• expanding powers of the Fair Work Commission (FWC) to make decisions during proceedings; and
  • making systematic underpayment a criminal offence.

The proposed amendments to the casual employment provisions of the FW Act, particularly the inclusion of a definition of ‘casual employment’ is the Federal Government’s response to the decision in WorkPac Pty Ltd v Rossato [2020] FCAFC 84.

The High Court of Australia will hear an appeal of this decision some time in 2021. If the SAJER Bill is passed, it is unlikely the enacted legislation will have any impact on the High Court’s decision in Rossato.

Key proposed amendments to FW Act
Proposed amendments Details of amendments
Definition of ‘casual employment’ In response to the uncertainty created by Rossato, the Bill proposes to insert a definition of casual employment in the FW Act.

Under the changes a person is a  casual employee if an employee accepts an offer of employment made by the employer to the employee if it is made ‘on the basis that the employer makes no firm advance commitment to continuing and indefinite work according to an agreed pattern of work for the person.’

Whether there is a firm advance commitment by an employer to continue indefinite work will be determined based on whether the employment is described as casual employment and whether the employee:

  • can elect to offer work;
  • can elect to accept or reject work;
  • will work only as required; and
  • will be entitled to a casual loading or a specific rate of pay for casual employees.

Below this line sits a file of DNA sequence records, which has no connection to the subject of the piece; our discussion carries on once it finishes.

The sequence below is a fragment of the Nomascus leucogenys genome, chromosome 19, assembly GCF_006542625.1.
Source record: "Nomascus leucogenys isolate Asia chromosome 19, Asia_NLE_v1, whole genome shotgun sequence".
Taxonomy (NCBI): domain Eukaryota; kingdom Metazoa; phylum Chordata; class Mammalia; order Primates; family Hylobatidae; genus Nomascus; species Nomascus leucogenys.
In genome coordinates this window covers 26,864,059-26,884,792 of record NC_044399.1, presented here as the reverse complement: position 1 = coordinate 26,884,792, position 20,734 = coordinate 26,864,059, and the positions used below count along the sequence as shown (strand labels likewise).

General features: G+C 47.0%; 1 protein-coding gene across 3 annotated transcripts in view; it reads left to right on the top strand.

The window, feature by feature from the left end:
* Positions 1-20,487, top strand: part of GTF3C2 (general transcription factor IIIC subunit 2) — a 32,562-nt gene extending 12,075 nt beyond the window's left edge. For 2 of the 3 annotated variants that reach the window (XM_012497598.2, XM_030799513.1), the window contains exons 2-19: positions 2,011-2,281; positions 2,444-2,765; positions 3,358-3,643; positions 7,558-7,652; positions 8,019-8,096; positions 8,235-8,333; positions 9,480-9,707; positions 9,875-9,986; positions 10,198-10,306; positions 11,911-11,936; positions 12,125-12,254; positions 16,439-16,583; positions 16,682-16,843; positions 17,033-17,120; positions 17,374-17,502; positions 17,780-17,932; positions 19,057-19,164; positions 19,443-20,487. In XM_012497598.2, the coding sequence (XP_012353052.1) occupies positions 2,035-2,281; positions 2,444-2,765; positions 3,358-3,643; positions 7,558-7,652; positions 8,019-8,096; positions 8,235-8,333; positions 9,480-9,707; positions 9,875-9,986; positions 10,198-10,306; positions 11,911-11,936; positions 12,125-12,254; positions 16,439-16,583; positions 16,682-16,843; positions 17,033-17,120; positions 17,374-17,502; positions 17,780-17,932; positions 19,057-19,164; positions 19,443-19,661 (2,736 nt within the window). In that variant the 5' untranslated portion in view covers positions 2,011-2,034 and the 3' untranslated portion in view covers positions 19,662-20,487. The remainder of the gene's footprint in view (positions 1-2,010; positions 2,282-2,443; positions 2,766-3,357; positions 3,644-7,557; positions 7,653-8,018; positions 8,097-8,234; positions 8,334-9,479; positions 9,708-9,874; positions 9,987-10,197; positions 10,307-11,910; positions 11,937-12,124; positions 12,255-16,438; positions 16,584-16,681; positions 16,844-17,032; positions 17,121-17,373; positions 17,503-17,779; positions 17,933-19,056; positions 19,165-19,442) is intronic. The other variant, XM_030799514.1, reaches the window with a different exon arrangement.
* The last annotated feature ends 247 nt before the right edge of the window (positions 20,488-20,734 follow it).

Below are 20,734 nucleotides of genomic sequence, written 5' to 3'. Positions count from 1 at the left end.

This will be assessed only based on the offer of employment and not any subsequent conduct by either party.

Casual conversion requirements Under the proposed changes an employer must make a written offer to a casual employee to convert their employment to full-time or part-time employment if they have been employed for 12 months and for the last 6 months have been working a regular pattern of hours on an ongoing basis.
An employer is not required to make an offer of permanency to a casual employee where there are reasonable grounds not to.The employee will be required to give a written response to the employer within 21 days of the offer being made. The employer is then required to give written confirmation to the employee. This section also proposes to give employees the ability to request the conversion of their employment. Disputes regarding casual conversion may be referred to the FWC.
Casual Employment Information Statement Employers will be obligated to give each casual employee a Casual Employment Information Statement prepared and published by the Fair Work Ombudsman as soon as practicable after the employee starts employment as a casual employee.
Casual loading This section is relevant to situations where employees who were intended to have been employed as a casual employee but are subsequently found not to be casual employees and have sought orders from the Courts to be paid entitlements under the FW Act.

This section proposes to grant the Courts the power to ‘offset’ by ordering the employee’s claimed amount to be reduced by any casual loading which they have received.

Simplified additional hours agreements This section proposes that an employer and a part-time employee whose employment is subject to identified awards may enter into an agreement for the employee to work additional hours, called a ‘Simplified Hours Agreement’.